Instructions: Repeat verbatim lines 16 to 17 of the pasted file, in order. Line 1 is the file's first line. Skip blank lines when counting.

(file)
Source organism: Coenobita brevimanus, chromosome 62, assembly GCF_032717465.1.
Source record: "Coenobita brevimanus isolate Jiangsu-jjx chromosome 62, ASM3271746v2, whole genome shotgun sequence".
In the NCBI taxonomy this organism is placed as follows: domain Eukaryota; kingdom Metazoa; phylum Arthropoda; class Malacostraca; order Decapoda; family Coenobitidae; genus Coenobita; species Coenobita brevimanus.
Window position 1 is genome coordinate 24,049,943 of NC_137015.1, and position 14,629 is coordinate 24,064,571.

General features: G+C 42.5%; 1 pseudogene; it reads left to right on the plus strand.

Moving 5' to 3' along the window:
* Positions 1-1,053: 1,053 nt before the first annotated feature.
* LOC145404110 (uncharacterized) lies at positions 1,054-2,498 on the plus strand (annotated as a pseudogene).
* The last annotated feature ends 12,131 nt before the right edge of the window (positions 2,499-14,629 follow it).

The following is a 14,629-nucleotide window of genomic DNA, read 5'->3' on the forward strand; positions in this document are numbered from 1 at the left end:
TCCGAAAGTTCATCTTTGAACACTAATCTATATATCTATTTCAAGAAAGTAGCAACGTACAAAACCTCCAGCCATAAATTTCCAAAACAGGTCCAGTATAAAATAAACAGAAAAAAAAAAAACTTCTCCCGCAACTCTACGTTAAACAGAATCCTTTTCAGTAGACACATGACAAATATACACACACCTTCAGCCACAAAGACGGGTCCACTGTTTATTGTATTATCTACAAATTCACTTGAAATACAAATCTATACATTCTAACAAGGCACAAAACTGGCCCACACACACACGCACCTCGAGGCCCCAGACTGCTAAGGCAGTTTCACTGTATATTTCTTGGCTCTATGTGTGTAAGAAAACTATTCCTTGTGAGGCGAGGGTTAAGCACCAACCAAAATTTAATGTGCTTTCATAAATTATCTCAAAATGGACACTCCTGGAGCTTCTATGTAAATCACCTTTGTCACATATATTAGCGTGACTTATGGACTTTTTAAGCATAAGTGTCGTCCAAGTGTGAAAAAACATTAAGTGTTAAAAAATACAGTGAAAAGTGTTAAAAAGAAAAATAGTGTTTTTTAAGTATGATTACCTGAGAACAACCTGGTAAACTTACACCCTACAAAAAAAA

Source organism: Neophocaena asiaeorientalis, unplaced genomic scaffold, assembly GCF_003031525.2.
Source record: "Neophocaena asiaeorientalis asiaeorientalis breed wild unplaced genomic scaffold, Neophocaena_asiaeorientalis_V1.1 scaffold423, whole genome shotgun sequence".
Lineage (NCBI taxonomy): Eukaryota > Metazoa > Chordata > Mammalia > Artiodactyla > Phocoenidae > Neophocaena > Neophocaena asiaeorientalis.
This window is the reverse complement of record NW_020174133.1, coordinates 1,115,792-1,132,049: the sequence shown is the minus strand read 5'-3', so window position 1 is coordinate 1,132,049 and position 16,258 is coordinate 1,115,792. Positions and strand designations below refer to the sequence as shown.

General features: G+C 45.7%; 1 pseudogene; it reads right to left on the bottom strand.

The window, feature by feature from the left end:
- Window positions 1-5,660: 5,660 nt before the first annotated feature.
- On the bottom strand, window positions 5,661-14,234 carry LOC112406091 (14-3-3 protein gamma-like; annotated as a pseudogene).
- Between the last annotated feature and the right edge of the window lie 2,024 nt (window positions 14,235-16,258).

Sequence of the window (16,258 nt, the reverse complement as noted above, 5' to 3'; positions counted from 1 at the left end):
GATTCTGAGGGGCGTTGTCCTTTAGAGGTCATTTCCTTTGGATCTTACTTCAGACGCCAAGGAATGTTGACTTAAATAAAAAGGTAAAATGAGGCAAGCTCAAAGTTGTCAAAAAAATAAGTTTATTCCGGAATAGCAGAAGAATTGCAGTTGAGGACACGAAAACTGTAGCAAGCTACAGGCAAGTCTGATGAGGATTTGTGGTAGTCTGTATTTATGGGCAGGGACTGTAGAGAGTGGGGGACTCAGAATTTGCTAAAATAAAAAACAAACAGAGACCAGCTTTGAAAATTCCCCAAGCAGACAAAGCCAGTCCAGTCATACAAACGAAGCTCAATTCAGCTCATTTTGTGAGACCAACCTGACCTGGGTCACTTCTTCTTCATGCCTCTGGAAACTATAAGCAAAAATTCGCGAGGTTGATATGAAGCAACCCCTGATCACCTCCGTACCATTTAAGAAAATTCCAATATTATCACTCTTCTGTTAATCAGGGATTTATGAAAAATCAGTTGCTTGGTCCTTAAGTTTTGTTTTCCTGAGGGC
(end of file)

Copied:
General features: G+C 45.7%; 1 pseudogene; it reads right to left on the bottom strand.

The window, feature by feature from the left end: